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Centipede vs. Millipede: Which Is More Dangerous in Homes?

Whether you live in a house with a yard or not, you might encounter centipedes or millipedes. These two creatures are not to be confused with insects; millipedes and centipedes belong to the arthropod class.

They are tiny creatures with many legs, body segments, and an exoskeleton. Most people prefer not to encounter millipedes and centipedes because of their appearance. However, beyond this, they could harm your health, making them potentially dangerous around the home.

But which is more dangerous in homes: centipedes or millipedes? We answer this question in this article and shed light on centipede vs. millipedes.

Centipedes vs. Millipedes

Centipedes and millipedes often confuse those who cannot correctly identify them because they look similar. However, there are some stark differences between the two, which we discuss below.

centipede in kitchen

Centipedes are smooth, flat arthropods smaller than millipedes. They can be under one inch or up to seven inches long. Centipedes have as few as 15 legs to 177 limbs and only one pair of legs per body segment. They are found in areas with high moisture but can also survive in dry areas, including deserts.

You can find centipedes in basements, floor drains, cement blocks, crawl spaces, and gardens. You can also find centipedes in potted plants and beneath rotten logs or rocks. Because they feed on smaller insects, centipedes are considered carnivorous arthropods.

On the other hand, a millipede is a large and round arthropod that measures over 11 inches. Millipedes have segmented bodies, but the number of segments depends on the species — there are about 10,000 species. Their pair of legs range from 40 to 400, and some have up to 750 legs.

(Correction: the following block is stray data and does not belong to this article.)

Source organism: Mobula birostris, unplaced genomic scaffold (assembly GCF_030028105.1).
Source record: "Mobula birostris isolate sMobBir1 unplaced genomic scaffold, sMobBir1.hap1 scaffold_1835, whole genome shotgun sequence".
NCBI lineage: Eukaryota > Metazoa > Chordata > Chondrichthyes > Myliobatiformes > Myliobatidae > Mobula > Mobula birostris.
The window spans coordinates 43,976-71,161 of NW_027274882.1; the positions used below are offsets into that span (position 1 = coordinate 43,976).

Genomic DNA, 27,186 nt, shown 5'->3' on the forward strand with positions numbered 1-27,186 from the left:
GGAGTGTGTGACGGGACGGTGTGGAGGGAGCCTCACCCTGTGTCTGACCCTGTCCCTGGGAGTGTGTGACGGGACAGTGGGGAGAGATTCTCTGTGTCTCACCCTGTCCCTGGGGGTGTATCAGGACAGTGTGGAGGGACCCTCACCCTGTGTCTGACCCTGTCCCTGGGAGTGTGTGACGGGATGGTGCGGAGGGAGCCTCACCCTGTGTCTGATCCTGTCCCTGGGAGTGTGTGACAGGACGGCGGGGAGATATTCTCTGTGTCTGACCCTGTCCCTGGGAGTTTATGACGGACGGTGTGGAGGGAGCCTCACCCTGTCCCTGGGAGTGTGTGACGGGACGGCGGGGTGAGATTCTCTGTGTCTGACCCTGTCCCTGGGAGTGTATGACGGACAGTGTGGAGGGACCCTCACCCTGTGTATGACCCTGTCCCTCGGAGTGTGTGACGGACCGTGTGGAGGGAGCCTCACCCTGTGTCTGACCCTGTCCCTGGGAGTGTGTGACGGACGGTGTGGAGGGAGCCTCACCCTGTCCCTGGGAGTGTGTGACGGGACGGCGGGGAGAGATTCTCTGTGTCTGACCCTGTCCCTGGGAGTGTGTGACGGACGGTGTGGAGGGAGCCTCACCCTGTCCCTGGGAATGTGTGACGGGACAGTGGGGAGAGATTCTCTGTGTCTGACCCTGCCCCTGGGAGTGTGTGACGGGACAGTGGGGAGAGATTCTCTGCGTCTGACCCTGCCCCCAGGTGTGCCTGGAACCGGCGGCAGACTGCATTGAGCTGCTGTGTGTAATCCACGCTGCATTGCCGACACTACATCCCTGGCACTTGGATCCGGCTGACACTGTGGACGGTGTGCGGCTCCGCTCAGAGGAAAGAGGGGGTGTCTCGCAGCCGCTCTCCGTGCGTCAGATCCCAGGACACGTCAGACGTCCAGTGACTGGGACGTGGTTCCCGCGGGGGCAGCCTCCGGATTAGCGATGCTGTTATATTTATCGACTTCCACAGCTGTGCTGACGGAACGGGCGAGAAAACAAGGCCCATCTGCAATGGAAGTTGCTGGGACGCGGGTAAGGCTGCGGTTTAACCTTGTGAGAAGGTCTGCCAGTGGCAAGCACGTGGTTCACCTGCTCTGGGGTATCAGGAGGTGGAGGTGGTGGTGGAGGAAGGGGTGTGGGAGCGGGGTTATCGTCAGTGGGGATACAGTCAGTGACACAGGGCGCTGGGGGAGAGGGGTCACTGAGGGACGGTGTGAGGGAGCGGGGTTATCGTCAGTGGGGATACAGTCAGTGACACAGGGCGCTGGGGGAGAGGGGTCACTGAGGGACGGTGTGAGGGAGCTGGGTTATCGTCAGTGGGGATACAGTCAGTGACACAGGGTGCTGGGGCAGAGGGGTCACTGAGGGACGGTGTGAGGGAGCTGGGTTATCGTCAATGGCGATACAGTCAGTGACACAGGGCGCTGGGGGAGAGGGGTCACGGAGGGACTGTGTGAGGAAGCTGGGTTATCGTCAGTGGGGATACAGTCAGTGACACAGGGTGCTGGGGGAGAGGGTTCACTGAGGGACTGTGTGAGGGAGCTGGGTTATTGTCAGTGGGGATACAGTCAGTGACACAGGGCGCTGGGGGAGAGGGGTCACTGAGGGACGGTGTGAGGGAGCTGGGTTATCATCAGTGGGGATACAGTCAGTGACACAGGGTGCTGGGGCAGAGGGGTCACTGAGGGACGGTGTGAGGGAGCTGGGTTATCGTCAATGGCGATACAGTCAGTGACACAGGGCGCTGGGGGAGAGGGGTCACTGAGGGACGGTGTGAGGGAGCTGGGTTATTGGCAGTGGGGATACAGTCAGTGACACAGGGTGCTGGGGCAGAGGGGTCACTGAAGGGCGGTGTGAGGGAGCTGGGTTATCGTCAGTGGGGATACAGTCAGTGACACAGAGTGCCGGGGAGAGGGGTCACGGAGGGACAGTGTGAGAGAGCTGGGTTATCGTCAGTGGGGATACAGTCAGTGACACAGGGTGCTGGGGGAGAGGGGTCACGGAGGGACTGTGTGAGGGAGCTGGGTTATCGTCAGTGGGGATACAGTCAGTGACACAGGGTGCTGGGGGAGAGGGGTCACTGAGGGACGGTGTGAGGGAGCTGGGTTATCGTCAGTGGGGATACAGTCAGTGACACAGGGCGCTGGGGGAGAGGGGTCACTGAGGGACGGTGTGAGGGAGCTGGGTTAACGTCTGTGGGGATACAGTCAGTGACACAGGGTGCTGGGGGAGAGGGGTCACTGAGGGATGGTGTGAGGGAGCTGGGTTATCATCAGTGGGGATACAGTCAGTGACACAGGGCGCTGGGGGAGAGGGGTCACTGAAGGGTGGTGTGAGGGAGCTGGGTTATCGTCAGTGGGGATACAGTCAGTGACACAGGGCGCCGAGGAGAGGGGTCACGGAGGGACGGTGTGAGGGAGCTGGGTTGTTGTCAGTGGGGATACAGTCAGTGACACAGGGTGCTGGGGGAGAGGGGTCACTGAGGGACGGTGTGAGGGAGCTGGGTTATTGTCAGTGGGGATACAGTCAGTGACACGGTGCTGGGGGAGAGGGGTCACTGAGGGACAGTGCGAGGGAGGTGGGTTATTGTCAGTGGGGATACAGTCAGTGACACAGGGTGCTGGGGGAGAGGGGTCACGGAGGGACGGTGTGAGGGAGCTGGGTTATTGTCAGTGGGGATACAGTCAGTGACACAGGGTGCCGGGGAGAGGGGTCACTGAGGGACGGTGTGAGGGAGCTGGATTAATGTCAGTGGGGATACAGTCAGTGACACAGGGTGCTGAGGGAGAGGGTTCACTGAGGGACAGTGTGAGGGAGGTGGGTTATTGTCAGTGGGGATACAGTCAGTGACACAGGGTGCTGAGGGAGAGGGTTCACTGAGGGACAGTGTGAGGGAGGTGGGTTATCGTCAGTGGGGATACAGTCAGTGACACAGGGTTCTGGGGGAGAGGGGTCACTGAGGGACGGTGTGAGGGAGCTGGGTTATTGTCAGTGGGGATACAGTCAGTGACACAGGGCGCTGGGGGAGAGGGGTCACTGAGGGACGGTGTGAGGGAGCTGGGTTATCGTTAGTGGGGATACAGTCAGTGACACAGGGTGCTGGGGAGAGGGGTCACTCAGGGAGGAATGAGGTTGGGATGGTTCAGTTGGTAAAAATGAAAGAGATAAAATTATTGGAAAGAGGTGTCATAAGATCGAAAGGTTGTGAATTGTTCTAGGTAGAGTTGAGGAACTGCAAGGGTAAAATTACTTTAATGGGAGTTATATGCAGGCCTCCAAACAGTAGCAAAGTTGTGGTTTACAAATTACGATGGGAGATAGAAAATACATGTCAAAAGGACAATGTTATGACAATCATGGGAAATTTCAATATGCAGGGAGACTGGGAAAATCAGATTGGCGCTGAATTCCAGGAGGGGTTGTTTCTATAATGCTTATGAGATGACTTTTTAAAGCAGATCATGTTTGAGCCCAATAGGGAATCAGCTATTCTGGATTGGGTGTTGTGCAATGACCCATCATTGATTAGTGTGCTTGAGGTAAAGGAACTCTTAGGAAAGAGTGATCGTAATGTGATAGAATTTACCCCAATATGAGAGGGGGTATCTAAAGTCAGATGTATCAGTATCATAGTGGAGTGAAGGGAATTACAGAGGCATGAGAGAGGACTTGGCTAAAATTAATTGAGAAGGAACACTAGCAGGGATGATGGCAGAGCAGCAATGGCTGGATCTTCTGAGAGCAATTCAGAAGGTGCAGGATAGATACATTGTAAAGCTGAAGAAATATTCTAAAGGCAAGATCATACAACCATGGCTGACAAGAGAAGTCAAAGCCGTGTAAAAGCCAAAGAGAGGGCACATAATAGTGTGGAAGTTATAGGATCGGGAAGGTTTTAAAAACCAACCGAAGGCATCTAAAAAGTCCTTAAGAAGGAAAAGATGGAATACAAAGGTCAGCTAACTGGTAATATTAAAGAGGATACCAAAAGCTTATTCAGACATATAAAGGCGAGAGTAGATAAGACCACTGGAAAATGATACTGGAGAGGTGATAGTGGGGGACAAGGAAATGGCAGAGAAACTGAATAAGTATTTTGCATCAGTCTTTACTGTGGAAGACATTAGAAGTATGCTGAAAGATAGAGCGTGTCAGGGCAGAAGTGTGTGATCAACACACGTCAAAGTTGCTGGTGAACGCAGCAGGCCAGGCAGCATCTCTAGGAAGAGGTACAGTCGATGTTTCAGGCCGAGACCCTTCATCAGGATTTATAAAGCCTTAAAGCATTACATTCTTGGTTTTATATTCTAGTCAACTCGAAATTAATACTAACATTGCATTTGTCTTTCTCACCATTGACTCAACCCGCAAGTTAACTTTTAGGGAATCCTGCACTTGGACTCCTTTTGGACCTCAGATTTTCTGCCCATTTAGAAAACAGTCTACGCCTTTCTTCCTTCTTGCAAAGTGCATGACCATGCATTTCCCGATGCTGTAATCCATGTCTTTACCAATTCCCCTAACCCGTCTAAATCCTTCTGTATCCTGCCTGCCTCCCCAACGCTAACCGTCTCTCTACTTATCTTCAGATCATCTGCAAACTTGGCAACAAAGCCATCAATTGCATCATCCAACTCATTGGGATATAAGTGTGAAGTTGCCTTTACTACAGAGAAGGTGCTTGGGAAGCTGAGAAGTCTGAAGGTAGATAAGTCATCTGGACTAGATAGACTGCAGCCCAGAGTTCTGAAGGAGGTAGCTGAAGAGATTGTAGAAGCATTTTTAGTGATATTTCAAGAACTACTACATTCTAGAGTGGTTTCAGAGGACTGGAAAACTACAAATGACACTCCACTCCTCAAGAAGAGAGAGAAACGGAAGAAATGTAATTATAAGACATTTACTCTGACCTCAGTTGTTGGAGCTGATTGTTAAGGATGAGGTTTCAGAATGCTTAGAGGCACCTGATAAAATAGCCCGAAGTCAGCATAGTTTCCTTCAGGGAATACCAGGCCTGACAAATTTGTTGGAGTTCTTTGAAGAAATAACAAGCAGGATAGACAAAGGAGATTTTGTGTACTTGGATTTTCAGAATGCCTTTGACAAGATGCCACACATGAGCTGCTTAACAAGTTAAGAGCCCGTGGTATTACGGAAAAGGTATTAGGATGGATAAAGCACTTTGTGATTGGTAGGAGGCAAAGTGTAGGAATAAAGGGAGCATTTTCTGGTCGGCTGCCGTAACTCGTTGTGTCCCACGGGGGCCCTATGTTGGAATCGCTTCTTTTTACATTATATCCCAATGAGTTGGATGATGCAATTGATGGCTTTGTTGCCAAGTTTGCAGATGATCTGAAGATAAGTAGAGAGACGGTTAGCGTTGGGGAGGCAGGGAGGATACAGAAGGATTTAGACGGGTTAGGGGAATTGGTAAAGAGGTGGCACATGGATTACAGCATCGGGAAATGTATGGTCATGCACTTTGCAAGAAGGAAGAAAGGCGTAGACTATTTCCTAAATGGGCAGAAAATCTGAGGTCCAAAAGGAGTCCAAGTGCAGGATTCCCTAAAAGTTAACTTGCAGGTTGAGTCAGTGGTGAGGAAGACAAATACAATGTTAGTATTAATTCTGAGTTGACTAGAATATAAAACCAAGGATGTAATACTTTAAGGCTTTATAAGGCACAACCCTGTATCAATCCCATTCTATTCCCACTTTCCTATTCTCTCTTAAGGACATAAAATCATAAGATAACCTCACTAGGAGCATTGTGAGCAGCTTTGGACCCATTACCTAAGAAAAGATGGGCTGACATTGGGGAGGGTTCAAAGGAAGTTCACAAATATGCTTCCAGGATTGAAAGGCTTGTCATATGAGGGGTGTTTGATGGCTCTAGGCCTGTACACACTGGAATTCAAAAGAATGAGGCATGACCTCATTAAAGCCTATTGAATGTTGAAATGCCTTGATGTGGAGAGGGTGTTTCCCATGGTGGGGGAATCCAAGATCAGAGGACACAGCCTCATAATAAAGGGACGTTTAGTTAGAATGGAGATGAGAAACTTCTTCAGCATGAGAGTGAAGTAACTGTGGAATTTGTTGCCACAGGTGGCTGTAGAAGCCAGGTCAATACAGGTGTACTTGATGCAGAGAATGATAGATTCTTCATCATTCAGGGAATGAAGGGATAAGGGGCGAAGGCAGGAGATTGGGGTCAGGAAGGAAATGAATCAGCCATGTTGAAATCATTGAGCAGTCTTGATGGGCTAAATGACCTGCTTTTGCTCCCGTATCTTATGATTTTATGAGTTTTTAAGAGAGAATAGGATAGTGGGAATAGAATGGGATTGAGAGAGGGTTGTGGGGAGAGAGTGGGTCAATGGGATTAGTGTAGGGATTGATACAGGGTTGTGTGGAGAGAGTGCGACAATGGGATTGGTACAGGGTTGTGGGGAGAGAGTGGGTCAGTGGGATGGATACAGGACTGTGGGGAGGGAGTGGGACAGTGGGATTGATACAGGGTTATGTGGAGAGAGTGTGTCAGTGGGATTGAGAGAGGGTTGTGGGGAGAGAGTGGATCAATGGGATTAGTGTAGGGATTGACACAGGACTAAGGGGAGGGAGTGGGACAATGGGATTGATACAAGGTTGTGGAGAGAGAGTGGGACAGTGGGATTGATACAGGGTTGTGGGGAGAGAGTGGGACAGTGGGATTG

Millipedes feed on decaying vegetables and live in places with high moisture. So, if millipedes are trapped in your house, they will likely die unless they find a place with high moisture levels.

Are Centipedes and Millipedes Dangerous?

Millipedes are generally not dangerous, even if they get on your skin. However, if they feel threatened, they curve into a ball and emit a noxious odor.
While the odor does not pose any severe health complications, it might cause dermatitis if you do not wash it off immediately. Centipedes, on the other hand, are also not dangerous, although they are venomous.

They pose the greatest danger to the insects they eat. Typically, they sting to immobilize their prey before eating them. Generally, centipedes are not antagonistic toward humans if unprovoked. But if they feel provoked or endangered, they will bite.

Although the bite is painful, it is not deadly, and the size of the centipede determines how painful it will be. So, while centipedes use venom to kill insects and earthworms, they cannot use it to harm humans. However, if you get bitten by a centipede with histamine toxin, serotonin, and cardio-depressants, it could cause severe allergic reactions like bees and wasps.

These toxins may also cause cardiovascular and neurologic effects. Common symptoms experienced after a centipede containing any of these toxins bites are chills, fever, nausea, severe swelling at the bite site, itching, and swollen lymph nodes. In addition, you might experience heart palpitations in some cases.

This is why you should ensure your house is free of centipedes and not let millipedes roam free, either. If you have a severe reaction to centipede bites, clean the area with a topical antibiotic and keep it covered to avoid infection. Then, if your symptoms are severe, see a doctor.

Can Centipedes and Millipedes Damage Your House?

No. Unlike insects like termites, centipedes and millipedes cannot damage your house or other structures. This is primarily because they do not eat building materials. However, millipedes will destroy your garden if you have one because they feed on plants.

When centipedes enter your house, they are looking for somewhere wet to stay. If your bathroom is always wet, you might find centipedes there. However, it is best to completely prevent them from entering your home.

Take the following steps to keep centipedes and millipedes from invading your home:

  • Block cracks and crevices, focusing on places around your windows and doors. This tip also helps you keep off other types of pests.
  • Check the insulation for decay and replace it. This will keep centipedes and millipedes out and reduce your monthly HVAC bill.

Get Rid of Any Centipedes and Millipedes In Your Home

Seeing one centipede or millipede in your house is uncomfortable enough. But, having more of them is troubling and requires taking intentional steps to eliminate them. If centipedes, millipedes, or other household pests are invading your home, check out our different guides for getting rid of them!